Yesterday you met our good buddy Doug, who had a bit of a potty mouth, a bit of a problem with his neighbor, and a bit of a tussle in the yard. With a cop. A real cop, it turned out, not just one of those Rent-A-Cop wannabes like at the mall. Doug just assumed, you know, especially when the fellow showed up in one those annoying little carts and looked every bit of twelve. It was an assumption that ended with Doug chewing his own lawn, ruining his best Hawaiian shirt, and getting a free ride to the pokey. It couldn’t possibly get any wor– Wait a minute! Isn’t that how all this started in the first place?
“I always told you that temper of yours was gonna get you in trouble one of these days,” Maggie says, steering the Suburban like it was her first time behind the wheel. “I guess now you’ll listen.”
After spending the night in a holding cell with two drunks and a drug dealer, one of them a puker, Doug didn’t have the energy to respond.
“I had to sell your boat to get you out of there, you know,” she says.
“Sold the boat.”
Damn woman. She’d been on his ass ever since he bought that thing ten years ago. She was just itching for the slightest reason to get rid of it.
“How you manage to sell it so fast?”
“Apparently, our neighbor Bob’s friend Lewis has been eying that thing for months now. He was more than happy to help us out in our time of need.”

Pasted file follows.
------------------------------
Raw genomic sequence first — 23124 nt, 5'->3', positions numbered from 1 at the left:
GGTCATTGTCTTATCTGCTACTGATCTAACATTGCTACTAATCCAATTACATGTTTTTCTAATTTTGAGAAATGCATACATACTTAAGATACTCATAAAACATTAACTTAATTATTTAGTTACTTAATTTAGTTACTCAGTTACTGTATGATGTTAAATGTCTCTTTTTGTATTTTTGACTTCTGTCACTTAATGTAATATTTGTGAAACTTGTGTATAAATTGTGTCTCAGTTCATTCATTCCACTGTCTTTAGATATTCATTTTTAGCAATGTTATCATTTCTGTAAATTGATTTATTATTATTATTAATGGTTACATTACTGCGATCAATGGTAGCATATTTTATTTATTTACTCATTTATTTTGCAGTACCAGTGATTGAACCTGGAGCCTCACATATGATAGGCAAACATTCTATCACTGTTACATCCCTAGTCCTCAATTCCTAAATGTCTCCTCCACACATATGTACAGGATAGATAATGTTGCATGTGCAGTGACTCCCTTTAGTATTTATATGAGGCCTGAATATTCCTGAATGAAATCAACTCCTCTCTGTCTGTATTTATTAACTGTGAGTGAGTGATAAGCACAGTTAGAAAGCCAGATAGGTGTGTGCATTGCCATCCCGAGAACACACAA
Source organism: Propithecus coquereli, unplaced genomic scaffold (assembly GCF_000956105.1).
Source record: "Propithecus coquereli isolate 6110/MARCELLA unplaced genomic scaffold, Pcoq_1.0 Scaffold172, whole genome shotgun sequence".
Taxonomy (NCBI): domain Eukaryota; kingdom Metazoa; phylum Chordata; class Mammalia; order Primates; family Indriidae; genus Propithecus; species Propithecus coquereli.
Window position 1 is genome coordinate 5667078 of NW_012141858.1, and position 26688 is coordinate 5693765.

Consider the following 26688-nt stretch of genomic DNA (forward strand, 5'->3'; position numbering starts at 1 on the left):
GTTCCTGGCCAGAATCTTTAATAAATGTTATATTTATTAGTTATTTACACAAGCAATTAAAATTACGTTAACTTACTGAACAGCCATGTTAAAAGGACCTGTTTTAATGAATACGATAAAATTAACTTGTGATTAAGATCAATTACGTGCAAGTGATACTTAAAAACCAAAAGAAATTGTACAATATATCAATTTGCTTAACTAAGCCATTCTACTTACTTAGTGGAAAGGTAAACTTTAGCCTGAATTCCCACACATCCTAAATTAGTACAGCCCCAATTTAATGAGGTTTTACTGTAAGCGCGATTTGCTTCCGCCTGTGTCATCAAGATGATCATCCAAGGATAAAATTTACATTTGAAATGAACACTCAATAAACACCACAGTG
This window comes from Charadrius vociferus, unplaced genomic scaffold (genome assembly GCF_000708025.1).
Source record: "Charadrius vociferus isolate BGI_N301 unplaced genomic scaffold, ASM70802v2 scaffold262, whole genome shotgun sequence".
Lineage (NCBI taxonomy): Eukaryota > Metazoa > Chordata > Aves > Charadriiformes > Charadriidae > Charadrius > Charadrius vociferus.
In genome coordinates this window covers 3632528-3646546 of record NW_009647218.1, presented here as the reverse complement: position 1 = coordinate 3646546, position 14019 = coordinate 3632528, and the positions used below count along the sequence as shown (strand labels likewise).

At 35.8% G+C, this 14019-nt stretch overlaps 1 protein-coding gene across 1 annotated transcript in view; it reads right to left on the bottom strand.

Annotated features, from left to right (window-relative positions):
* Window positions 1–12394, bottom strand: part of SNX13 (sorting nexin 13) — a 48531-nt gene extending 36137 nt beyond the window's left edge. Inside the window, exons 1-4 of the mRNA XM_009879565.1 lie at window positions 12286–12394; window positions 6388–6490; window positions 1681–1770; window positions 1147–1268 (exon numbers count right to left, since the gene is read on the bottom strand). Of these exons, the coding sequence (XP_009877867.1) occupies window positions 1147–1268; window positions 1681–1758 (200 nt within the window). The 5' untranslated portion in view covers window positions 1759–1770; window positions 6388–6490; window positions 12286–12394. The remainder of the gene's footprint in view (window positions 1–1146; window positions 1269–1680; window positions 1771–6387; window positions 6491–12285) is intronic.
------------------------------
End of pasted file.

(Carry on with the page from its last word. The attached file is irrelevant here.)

“Yeah, I bet,” Doug says.
“Yeah, it seems after they hauled you and Clancy off yesterday, the policemen found drugs all over the ground just outside the crashed car. Bob had no idea how they got there, of course, so they assumed they must be yours…”
Inspecting the damage, the morning after, Doug cursed plenty after seeing the bits white rock strewn all over his previously immaculate yard. He shouted at his neighbor’s house, pumping his fist, recognizing his car instantly, only to watch as the mini-blinds to the living slowly drew to close. Bob wouldn’t set foot out his place until nearly supper time, and even then, he looked like hell: Eyes blood shot, color all wrong, hair like he just woke up. That’s when that bullshit nephew story got started, Bob promising to see to the damages at first light next day. Of course, Doug spared no detail in giving Bob every blessed piece of his mind (or as Doug had it, his “due and rightful ass-chewing”), especially now that Bob had given him all day to work out the proper intonations on his soliloquy. One thing Doug didn’t do, however, was sort the rocks of crack cocaine from the countless bits and fragments of limestone in his yard. Not that he would have known one from the other. The cops sure did, though. Doug about dropped dead when he was informed of his bail.
“Where’s Clancy?” Doug asks.
“Well, seeing how his registration went out of date last week and he was now considered a nuisance animal, they put him to sleep yesterday,” his wife says. “Besides, with the hole in our fence, we didn’t have what the authorities felt was a secure enclosure for such an animal anyway.”
Maggie always hated that dog, almost as much as the boat.